Mid-autumn Festival and Mooncakes
The annual mid-autumn festival is upon us again, this year on 4 October 2017. In Chinese culture, it is believed that on the 15th day of the eight month of the lunar calendar, the moon is at its fullest and brightest for the year. On this day since 2000 years ago, the ancient Chinese would do lunar worship and eat mooncakes to give thanks for the autumn harvest. Mid-autumn festival also centres on the theme of family reunion. The round shape of mooncakes symbolises reunion, completeness and togetherness during the full moon. Another legend has it that during the Yuan dynasty, mooncakes were used as a vehicle of rebellion against the Mongols by hiding slips of paper containing instructions for revolt inside the cake. After breaking the mooncakes and reading the message, the people were able to mount a successful clandestine revolt that resulted in the overthrow of the reigning Mongol government and establishment of the subsequent Ming dynasty. To commemorate this event, people started the custom of eating mooncakes every mid-autumn festival.
Types of Mooncakes
Mooncakes are typically baked and consist of a thin tender skin enveloping a sweet or savoury filling. Across China, the mooncake skin and filling vary according to different regional styles, such as the flaky pastry mooncake of Suzhou and doughy baked mooncake of Guangzhou. Fillings encompass lotus seed paste, red bean paste, jujube paste and five kernel (五仁). The latter is Cantonese style, consisting of coarsely chopped five types of nuts and seeds (walnuts (核桃), olive kernels(榄仁), sunflower seeds (葵花), sesame seeds (芝麻) and almonds (杏仁)) with candied winter melon or dried tangerine peel as additional flavourings. In this way, five kernel filling is unique amongst the others for its crunchy texture compared to the smooth pastes of the others. In case you are wondering why five types of nuts and seeds, “Five kernels” or “五仁” in Chinese is a pun – a play on words of the five moral standards of traditional Chinese teachings: benevolence (仁), righteousness (义), courtesy (礼), wisdom (智) and trust (信).
Chinese Five Spice
Chinese five-spice powder is based on the concepts of balance that is evident throughout Chinese culture such as the yin-yang dualistic concept and five-elements theory. Typically consisting of star anise, cinnamon, fennel seeds, Sichuan peppercorns and cloves, this “wonder mix” is said to bring balance to the dish through the five principal tastes of sweet, sour, pungent, bitter and salty. Being a balanced seasoning, Chinese five spice can be pulled in both the sweet and savoury direction. In these mooncakes, it adds sweetness and warmth from the cinnamon and star anise, yet a cooling and lingering tingling sensation from fennel and Szechuan pepper respectively.
- 256 g (1 cup) raw smooth cashew butter (I use Artisana - see Notes 1)
- 64 g (1/4 cup) pure maple syrup
- 28 g (1/4 cup) coconut flour or finely ground desiccated coconut
- 35 g (1/4 cup) activated almonds, coarsely chopped
- 35 g (1/4 cup) activated pumpkin seeds, coarsely chopped
- 35 g (1/4 cup) activated sunflower seeds
- 35 g (1/4 cup) white and/or black sesame seeds, lightly toasted in a skillet (see Notes 2)
- 25 g (1/4 cup) activated walnuts, coarsely chopped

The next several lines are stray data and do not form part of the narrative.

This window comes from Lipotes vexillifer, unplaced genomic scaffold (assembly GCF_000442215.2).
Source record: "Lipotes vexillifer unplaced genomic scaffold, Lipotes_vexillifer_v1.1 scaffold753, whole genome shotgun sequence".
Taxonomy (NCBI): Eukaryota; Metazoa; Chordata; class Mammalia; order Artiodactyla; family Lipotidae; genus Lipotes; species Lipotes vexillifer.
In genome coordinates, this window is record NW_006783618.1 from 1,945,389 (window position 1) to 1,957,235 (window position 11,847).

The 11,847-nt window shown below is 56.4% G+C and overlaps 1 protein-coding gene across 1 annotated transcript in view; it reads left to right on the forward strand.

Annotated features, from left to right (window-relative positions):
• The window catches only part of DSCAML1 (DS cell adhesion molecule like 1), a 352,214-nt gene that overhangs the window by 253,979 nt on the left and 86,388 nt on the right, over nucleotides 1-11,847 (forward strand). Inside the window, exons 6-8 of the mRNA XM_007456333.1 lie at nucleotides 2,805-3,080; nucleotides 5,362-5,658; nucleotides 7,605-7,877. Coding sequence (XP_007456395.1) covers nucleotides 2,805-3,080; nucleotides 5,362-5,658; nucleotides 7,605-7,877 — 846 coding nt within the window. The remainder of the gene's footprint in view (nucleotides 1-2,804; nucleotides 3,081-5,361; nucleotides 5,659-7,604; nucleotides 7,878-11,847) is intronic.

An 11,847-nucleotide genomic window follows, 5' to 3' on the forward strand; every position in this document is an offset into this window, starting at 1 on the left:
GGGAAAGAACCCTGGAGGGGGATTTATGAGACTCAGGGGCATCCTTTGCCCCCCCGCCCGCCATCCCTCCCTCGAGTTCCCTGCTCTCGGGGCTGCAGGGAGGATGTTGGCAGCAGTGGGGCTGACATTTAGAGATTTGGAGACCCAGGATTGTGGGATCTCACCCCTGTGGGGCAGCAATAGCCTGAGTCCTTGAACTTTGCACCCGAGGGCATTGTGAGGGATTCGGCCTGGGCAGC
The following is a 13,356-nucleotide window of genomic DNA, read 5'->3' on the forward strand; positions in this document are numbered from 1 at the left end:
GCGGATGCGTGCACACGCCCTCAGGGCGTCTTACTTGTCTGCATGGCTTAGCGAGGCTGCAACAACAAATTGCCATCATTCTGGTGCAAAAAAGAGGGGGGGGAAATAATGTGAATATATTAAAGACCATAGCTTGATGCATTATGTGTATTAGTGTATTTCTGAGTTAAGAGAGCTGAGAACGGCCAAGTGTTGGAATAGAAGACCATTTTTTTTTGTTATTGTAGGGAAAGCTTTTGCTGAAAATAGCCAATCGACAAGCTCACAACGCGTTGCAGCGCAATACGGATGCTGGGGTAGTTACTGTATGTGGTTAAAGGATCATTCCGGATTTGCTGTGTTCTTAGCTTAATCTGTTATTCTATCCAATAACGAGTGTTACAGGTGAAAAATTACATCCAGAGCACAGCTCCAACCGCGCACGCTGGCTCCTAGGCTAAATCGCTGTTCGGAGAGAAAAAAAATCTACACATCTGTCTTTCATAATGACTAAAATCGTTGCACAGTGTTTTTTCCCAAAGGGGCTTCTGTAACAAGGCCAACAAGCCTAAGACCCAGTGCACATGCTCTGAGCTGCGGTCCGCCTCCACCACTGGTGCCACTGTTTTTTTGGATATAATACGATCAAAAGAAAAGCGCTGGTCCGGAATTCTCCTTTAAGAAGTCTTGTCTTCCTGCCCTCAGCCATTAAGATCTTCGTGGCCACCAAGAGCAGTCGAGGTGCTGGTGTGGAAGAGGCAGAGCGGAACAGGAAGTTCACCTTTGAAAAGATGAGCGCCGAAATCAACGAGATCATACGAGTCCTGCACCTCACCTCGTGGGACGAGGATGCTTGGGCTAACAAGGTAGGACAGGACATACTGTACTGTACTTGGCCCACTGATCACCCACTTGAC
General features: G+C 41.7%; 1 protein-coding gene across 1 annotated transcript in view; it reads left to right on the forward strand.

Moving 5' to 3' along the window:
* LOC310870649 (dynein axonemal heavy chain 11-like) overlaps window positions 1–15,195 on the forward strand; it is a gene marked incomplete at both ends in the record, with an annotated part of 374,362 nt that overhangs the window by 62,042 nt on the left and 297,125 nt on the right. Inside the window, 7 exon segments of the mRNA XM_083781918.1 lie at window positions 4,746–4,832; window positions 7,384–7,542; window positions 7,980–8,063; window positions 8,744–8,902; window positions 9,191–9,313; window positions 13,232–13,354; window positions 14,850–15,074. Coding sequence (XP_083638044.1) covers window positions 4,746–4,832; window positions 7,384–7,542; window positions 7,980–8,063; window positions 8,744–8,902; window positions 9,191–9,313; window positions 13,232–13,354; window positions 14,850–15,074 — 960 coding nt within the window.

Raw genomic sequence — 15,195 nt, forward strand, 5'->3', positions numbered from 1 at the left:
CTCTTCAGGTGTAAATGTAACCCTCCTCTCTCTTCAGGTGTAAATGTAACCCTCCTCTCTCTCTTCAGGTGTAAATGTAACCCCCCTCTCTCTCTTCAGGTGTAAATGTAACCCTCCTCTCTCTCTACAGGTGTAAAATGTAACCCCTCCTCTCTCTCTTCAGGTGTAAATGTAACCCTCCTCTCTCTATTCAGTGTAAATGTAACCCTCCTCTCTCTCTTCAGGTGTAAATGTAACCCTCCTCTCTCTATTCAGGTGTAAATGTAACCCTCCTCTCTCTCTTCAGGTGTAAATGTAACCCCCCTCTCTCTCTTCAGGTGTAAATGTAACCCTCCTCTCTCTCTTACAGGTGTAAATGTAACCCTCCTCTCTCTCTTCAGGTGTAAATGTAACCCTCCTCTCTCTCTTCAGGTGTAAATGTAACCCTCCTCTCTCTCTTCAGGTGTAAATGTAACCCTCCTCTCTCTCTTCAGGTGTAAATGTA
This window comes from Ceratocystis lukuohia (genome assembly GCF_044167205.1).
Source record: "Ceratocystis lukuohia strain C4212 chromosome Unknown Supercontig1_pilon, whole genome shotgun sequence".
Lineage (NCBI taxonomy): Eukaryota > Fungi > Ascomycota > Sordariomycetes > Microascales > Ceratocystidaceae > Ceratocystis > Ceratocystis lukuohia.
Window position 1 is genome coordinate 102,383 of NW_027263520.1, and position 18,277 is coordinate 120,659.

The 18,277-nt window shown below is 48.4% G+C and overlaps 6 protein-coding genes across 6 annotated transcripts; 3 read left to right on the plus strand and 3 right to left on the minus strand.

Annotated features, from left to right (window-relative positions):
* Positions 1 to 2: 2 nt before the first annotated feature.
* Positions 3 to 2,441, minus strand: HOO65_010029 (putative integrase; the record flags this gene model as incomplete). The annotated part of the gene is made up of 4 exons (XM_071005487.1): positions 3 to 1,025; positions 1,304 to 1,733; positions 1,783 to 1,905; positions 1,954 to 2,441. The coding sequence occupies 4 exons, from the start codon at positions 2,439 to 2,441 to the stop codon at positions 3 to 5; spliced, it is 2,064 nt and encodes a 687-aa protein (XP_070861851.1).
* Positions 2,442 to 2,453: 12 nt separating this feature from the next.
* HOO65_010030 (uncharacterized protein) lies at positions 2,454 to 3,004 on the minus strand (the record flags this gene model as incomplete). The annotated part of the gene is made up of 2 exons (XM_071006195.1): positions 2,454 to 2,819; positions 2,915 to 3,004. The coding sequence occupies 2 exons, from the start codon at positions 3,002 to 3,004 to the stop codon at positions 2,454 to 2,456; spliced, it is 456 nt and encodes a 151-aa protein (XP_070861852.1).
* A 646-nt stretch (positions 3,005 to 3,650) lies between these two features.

- 250 g (1 1/4 cups) dried figs, rehydrated
- 2 tbsp balsamic vinegar or vin cotto
- 1 tbsp Chinese five spice powder (store-bought or see recipe below)
- Pinch of sea salt
- 1½ tbsp ground star anise (from about 12-15 whole star anise)
- 1 tbsp Szechuan peppercorns
- 1 tbsp ground fennel (from 1½ tbsp whole fennel seeds)
- 1 tbsp ground cinnamon
- 3/4 tsp ground cloves
- In a food processor, place all the ingredients for the skin and blend until well combined. The final texture should be smooth and tacky, but dry enought that it does not stick to your hand when molded. If the mixture is too moist, add in coconut flour a little at a time.
- Divide and the dough into 4 balls, about 60 g per ball (see Notes 3). Using a rolling pin and on parchment paper, roll the dough out into circles of 12 cm (4.5 in) diameter.
- Coarsely chop the nuts and seeds and place them in a large bowl.
- Place the dried figs in a bowl with enough warm water to cover them. Allow them to soak until they soften, about 15 minutes.
- Once softened, in a food processor, blend the soaked figs with balsamic vinegar, Chinese five spice powder and salt until a paste forms.
- Fold in the coarsely chopped nuts and seeds into the fig paste.
- Divide and roll the filling mixture into 4 balls, about 80 g per ball (see Notes 3). Place the balls in the freezer for 15 minutes to harden. This makes it easier to mold the mooncakes later on.
- Place the ball of filling into the centre of the skin and gently gather the edges around the base of the ball.
- Roll the ball between the palms of your hand to smoothen the surface.
- Press the ball into a mooncake mold. Turn it upside down and give it a few whacks against the surface of your work table until the moocake falls out.
- If you like a baked look, dust the mooncakes with cacao powder. Store in an airtight container and keep refrigerated for up to one week.
- 1. Smooth cashew butter is absolutely necessary for a tender skin. I've tried using finely ground nuts for the skin, but it came out crumbly.
- 2. I love the nuttiness toasted sesame brings to the mooncakes. You can use raw/untoasted sesame if preferred, if you want to keep it fully raw.
- 3. I am using a large size (8 cm diameter) mooncake mold. For other size of molds, adjust the weight of the filling and skin to fit your mold.